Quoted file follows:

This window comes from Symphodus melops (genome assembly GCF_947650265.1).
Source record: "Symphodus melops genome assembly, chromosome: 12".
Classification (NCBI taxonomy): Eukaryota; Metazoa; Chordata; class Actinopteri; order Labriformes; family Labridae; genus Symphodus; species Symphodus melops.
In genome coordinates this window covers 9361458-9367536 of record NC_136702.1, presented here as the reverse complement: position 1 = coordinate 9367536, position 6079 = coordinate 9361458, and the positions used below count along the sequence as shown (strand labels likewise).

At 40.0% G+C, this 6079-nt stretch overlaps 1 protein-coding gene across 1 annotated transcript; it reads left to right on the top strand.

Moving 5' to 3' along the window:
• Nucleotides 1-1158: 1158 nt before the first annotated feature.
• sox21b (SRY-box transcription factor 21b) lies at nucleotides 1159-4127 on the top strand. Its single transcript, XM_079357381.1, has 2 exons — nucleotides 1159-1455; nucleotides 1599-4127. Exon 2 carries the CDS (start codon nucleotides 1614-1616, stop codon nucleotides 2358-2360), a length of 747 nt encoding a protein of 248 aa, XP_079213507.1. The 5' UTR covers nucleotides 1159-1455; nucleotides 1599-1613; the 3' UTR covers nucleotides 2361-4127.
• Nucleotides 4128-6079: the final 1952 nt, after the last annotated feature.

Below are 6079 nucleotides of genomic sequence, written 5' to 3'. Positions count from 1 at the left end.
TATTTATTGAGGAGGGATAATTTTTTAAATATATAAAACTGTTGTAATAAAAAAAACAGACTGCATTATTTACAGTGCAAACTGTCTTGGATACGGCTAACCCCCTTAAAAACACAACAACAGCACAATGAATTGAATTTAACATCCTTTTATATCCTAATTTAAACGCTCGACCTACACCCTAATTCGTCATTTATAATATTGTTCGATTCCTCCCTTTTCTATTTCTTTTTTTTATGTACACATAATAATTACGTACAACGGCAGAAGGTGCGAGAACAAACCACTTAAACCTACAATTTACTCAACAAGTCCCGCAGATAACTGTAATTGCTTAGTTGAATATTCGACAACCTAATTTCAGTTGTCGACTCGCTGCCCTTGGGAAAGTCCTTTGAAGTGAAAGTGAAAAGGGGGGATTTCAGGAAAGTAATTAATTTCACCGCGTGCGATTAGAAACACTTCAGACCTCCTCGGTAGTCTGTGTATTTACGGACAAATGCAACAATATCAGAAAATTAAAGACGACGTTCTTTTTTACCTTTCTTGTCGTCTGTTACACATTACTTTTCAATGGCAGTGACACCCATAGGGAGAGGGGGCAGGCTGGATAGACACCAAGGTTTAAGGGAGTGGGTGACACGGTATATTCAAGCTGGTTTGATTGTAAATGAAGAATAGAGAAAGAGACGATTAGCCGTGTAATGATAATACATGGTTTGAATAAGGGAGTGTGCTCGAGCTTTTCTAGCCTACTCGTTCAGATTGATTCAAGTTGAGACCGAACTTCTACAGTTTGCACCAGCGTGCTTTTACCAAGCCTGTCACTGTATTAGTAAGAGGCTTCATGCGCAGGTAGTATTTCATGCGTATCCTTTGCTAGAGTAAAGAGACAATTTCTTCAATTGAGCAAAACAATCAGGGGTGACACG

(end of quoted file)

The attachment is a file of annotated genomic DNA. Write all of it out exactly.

This window comes from Symphodus melops (genome assembly GCF_947650265.1).
Source record: "Symphodus melops genome assembly, chromosome: 12".
Classification (NCBI taxonomy): Eukaryota; Metazoa; Chordata; class Actinopteri; order Labriformes; family Labridae; genus Symphodus; species Symphodus melops.
In genome coordinates this window covers 9361458-9367536 of record NC_136702.1, presented here as the reverse complement: position 1 = coordinate 9367536, position 6079 = coordinate 9361458, and the positions used below count along the sequence as shown (strand labels likewise).

At 40.0% G+C, this 6079-nt stretch overlaps 1 protein-coding gene across 1 annotated transcript; it reads left to right on the top strand.

Moving 5' to 3' along the window:
• Nucleotides 1-1158: 1158 nt before the first annotated feature.
• sox21b (SRY-box transcription factor 21b) lies at nucleotides 1159-4127 on the top strand. Its single transcript, XM_079357381.1, has 2 exons — nucleotides 1159-1455; nucleotides 1599-4127. Exon 2 carries the CDS (start codon nucleotides 1614-1616, stop codon nucleotides 2358-2360), a length of 747 nt encoding a protein of 248 aa, XP_079213507.1. The 5' UTR covers nucleotides 1159-1455; nucleotides 1599-1613; the 3' UTR covers nucleotides 2361-4127.
• Nucleotides 4128-6079: the final 1952 nt, after the last annotated feature.

Below are 6079 nucleotides of genomic sequence, written 5' to 3'. Positions count from 1 at the left end.
TATTTATTGAGGAGGGATAATTTTTTAAATATATAAAACTGTTGTAATAAAAAAAACAGACTGCATTATTTACAGTGCAAACTGTCTTGGATACGGCTAACCCCCTTAAAAACACAACAACAGCACAATGAATTGAATTTAACATCCTTTTATATCCTAATTTAAACGCTCGACCTACACCCTAATTCGTCATTTATAATATTGTTCGATTCCTCCCTTTTCTATTTCTTTTTTTTATGTACACATAATAATTACGTACAACGGCAGAAGGTGCGAGAACAAACCACTTAAACCTACAATTTACTCAACAAGTCCCGCAGATAACTGTAATTGCTTAGTTGAATATTCGACAACCTAATTTCAGTTGTCGACTCGCTGCCCTTGGGAAAGTCCTTTGAAGTGAAAGTGAAAAGGGGGGATTTCAGGAAAGTAATTAATTTCACCGCGTGCGATTAGAAACACTTCAGACCTCCTCGGTAGTCTGTGTATTTACGGACAAATGCAACAATATCAGAAAATTAAAGACGACGTTCTTTTTTACCTTTCTTGTCGTCTGTTACACATTACTTTTCAATGGCAGTGACACCCATAGGGAGAGGGGGCAGGCTGGATAGACACCAAGGTTTAAGGGAGTGGGTGACACGGTATATTCAAGCTGGTTTGATTGTAAATGAAGAATAGAGAAAGAGACGATTAGCCGTGTAATGATAATACATGGTTTGAATAAGGGAGTGTGCTCGAGCTTTTCTAGCCTACTCGTTCAGATTGATTCAAGTTGAGACCGAACTTCTACAGTTTGCACCAGCGTGCTTTTACCAAGCCTGTCACTGTATTAGTAAGAGGCTTCATGCGCAGGTAGTATTTCATGCGTATCCTTTGCTAGAGTAAAGAGACAATTTCTTCAATTGAGCAAAACAATCAGGGGTGACACG